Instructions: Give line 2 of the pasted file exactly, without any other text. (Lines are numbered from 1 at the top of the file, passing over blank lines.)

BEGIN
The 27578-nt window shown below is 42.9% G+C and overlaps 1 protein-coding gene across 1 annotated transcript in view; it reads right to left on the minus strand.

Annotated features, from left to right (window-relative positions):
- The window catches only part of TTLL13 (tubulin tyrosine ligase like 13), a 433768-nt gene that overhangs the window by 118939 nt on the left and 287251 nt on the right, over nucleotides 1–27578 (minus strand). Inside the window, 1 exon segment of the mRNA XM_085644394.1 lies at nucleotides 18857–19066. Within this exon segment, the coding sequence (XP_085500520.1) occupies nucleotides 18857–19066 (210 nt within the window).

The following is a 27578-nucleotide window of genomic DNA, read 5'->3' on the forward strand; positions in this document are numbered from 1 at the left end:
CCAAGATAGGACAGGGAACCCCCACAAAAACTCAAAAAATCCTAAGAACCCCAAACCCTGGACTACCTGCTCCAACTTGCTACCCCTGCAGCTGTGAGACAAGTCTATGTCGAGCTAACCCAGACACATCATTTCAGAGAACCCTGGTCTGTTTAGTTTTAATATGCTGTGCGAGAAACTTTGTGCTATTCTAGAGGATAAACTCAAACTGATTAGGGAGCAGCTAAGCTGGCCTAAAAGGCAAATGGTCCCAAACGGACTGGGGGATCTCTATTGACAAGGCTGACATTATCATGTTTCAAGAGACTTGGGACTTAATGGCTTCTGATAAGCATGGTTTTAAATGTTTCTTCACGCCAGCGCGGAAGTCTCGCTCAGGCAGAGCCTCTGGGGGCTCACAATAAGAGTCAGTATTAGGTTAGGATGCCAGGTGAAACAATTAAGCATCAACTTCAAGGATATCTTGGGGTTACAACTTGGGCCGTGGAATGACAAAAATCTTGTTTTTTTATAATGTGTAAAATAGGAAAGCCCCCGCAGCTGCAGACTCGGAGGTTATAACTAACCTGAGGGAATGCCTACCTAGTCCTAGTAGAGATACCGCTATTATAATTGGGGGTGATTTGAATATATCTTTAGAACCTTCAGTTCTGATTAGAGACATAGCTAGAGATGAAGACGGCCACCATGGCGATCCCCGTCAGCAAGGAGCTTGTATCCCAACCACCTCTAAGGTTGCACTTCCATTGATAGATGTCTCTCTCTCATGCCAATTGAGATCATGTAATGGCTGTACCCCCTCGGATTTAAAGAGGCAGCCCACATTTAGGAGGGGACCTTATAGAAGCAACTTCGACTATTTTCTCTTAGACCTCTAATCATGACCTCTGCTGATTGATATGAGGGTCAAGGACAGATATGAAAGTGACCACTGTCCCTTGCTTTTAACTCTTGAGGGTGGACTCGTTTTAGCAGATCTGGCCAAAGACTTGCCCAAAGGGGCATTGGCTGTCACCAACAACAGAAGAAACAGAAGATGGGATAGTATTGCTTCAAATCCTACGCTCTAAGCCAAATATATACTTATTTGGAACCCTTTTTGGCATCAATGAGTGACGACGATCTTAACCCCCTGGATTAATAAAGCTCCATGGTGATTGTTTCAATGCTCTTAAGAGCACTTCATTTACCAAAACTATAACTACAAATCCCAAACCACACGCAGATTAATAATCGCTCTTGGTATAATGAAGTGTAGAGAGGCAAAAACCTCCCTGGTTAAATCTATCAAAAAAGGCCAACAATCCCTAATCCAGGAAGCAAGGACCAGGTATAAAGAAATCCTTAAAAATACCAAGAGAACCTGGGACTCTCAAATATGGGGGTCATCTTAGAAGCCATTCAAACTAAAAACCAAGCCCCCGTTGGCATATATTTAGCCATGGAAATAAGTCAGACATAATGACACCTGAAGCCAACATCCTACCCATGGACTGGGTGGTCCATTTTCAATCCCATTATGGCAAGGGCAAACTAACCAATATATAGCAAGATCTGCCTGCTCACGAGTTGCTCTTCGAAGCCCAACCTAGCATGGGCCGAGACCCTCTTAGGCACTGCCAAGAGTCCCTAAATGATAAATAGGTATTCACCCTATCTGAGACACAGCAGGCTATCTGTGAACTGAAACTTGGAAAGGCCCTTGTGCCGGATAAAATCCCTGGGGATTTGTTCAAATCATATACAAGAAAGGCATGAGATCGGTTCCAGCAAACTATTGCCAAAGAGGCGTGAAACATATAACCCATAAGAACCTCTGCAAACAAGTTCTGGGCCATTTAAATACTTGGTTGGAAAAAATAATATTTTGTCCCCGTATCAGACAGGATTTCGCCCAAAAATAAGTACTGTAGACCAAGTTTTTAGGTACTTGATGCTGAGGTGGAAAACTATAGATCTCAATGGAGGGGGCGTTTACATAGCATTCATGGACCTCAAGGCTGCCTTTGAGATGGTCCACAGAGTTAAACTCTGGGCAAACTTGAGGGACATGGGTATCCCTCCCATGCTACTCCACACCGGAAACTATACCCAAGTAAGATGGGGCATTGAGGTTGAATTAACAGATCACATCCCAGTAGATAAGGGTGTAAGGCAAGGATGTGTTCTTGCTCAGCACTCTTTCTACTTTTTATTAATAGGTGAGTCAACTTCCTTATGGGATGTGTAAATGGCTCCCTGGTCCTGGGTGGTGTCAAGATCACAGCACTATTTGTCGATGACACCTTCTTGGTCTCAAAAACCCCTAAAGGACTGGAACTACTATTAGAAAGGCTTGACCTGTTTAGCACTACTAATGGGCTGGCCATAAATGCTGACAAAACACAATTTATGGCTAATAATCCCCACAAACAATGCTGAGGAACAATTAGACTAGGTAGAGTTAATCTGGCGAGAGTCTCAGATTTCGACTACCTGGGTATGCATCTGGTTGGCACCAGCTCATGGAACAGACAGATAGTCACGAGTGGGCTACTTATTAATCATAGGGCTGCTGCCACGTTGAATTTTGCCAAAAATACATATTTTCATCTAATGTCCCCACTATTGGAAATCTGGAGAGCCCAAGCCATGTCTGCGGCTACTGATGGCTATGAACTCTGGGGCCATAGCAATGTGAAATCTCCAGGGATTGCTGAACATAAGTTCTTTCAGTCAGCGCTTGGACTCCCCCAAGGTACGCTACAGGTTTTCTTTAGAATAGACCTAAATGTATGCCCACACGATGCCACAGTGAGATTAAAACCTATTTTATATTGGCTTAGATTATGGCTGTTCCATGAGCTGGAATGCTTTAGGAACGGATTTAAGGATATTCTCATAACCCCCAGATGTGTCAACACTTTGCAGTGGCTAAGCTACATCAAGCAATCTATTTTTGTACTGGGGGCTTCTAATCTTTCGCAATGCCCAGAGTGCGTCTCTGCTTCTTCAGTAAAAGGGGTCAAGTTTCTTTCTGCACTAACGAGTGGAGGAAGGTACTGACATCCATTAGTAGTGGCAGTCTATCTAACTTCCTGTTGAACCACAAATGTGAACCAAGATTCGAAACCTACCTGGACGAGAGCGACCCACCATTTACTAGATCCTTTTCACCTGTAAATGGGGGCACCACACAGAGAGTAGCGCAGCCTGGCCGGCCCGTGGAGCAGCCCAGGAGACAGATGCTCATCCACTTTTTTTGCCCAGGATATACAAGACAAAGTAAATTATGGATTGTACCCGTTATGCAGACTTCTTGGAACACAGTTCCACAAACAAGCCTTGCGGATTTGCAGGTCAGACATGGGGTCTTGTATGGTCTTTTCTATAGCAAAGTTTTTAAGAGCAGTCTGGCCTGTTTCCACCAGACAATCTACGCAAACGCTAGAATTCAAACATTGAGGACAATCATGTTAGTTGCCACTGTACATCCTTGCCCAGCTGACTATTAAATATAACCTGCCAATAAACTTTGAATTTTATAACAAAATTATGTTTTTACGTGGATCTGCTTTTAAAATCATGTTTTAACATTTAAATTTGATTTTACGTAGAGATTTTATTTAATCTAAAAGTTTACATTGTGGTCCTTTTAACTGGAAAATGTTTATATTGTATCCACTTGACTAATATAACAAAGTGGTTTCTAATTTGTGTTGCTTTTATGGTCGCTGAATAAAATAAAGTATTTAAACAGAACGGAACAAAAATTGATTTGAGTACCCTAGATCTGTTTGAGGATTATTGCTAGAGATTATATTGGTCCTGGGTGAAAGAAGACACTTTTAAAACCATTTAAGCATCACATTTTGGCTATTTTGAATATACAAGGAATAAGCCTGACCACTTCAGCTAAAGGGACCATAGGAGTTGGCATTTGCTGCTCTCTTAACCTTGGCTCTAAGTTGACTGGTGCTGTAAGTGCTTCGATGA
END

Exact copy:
Annotated features, from left to right (window-relative positions):